Education as a value: a case study of Ghana and Russia
The importance of education differs across the world, but it is enshrined in the Universal Declaration of Human Rights and the UN Convention on the Rights of the Child.
Europe, the USA and Russia are noted for having a larger percentile of their residents educated in comparison with Africa - the most under-educated area in the world. Culture, among all, is based on values, social organizations, etc.; it is learned, not innate, and it derives from one’s social environment as a mental program of individuals (Hofstede, 1991). It makes us decide what to value, e.g. education. Geography and nature clearly affect culture (Diamond, 2005; Samovar & Porter, 1999); but could these purely environmental factors predominantly affect social behavior? Thus, the research question of this study is if this discrepancy results from the value level of education characteristic of different communities. A case study is on the two focus countries, i.e. Ghana and Russia.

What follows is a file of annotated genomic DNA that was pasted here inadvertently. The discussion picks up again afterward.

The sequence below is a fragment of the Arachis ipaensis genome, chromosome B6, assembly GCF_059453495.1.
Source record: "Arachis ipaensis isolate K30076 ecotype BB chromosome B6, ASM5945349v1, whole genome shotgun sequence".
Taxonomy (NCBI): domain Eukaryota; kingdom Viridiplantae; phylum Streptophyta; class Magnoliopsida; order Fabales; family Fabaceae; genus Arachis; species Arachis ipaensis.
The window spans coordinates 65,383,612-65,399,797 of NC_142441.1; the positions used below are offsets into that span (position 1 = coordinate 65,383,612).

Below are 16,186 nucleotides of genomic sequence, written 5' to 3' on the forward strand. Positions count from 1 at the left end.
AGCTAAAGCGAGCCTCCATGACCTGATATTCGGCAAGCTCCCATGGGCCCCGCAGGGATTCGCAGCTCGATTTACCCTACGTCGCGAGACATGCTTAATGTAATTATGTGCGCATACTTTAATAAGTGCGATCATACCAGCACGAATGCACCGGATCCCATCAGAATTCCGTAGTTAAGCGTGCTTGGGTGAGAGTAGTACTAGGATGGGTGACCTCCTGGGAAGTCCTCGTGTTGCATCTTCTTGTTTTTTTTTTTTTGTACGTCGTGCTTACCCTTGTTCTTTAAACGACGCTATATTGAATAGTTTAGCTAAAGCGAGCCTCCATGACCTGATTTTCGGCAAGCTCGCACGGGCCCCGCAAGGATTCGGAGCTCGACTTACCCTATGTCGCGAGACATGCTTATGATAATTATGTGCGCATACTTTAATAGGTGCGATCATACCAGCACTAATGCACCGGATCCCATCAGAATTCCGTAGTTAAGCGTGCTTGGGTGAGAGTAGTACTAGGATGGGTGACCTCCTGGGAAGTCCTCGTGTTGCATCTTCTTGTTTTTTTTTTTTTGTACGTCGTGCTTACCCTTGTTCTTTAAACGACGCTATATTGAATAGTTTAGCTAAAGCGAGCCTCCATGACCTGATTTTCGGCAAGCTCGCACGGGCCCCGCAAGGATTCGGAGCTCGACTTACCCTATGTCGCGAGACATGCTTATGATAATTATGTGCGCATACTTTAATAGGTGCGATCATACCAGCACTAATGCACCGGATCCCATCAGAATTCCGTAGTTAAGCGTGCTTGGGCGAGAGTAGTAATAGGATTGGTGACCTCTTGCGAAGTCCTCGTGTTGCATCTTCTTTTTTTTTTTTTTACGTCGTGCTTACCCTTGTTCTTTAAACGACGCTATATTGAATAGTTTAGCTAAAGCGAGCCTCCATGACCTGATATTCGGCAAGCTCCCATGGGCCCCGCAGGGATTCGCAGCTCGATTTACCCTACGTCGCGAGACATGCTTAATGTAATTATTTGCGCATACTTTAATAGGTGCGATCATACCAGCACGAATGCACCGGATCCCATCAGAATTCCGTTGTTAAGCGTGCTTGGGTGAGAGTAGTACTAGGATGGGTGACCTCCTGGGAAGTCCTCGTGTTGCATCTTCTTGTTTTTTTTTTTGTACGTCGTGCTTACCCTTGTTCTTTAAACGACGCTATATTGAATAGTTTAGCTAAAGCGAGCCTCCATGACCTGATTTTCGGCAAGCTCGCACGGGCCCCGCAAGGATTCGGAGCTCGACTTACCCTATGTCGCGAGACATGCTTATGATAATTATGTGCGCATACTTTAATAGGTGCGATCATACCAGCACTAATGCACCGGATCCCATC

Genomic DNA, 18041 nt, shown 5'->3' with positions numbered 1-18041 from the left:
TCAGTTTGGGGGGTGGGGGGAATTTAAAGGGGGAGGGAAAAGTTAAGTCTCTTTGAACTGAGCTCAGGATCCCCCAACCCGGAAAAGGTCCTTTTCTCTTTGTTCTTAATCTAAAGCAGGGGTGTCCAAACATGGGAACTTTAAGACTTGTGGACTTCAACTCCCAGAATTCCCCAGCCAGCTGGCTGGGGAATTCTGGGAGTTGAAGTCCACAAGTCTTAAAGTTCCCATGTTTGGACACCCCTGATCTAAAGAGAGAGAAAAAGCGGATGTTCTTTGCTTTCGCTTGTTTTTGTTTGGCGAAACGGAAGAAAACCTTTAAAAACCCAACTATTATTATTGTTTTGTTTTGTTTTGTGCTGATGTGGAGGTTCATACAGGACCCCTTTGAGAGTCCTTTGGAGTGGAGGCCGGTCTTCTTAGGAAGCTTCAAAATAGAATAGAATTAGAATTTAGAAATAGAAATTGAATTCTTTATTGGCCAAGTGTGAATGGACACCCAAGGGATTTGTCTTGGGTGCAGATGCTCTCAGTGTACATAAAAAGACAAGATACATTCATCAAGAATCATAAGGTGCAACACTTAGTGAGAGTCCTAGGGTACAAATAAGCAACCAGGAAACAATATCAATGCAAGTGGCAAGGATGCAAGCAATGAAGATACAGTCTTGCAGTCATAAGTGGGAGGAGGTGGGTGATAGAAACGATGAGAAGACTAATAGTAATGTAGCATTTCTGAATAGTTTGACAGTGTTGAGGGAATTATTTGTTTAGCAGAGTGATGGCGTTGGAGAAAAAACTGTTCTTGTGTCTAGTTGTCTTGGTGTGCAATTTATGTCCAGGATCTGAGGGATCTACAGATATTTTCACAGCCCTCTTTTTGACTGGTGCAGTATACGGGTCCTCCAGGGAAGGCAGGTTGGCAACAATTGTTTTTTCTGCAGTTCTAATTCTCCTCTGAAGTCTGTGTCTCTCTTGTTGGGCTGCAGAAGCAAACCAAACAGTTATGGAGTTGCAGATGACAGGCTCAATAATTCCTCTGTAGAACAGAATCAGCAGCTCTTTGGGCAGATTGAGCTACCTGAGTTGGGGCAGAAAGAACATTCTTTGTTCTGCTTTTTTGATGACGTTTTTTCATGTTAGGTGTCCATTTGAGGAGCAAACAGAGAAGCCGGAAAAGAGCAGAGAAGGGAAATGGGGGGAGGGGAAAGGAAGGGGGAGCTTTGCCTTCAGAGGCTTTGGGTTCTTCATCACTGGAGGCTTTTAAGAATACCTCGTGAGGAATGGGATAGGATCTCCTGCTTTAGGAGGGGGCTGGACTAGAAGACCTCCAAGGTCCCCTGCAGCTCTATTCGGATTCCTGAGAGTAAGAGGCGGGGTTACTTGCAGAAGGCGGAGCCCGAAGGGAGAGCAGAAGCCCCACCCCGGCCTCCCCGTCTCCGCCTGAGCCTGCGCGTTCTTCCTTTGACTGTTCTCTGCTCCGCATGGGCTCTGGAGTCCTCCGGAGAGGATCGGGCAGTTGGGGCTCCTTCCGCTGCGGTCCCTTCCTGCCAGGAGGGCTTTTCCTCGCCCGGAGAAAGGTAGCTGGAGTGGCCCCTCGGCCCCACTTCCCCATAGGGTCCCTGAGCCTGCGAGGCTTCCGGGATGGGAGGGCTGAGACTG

In some cultures, education is a great blessing; it has served as a tool of enlightenment, leading to freedom in the mind and in life. In some communities, education is a barrier for social advancement, female education being a particular case in this context; in Ghana, they launched a campaign called ‘send your girl-child to school’ to curb discrimination.
The methods used in this research are both qualitative and quantitative, including interviews, questionnaires and expert report analysis. The research scope exceeded a hundred Russian and Ghanaian students and professionals.
Findings are preliminary. A female from Ghana reported her pride of having education. Another said she had ‘improved herself’. The study also revealed that despite the considerable effort the Ghanaian government has taken, there is still lesser involvement of female students in formal education due to poverty and culture restrains. Russians reported an ambiguous attitude: education is a ‘must-have’, but it does not secure a decent job.
Supervisor – Dr. A.N. Kuznetsov
1. Diamond, J. (2005). Collapse: How Societies Choose to Fail or Succeed. New York, Viking Press.
2. Hofstede, G., Hofstede, G. J., & Minkov, M. (1991). Cultures and organizations: Software of the mind (Vol. 2). London: McGraw-Hill.
3. Samovar, L.A., Porter, R.E. (1999). Intercultural Communication: A Reader. Boston: Wadsworth Publishing.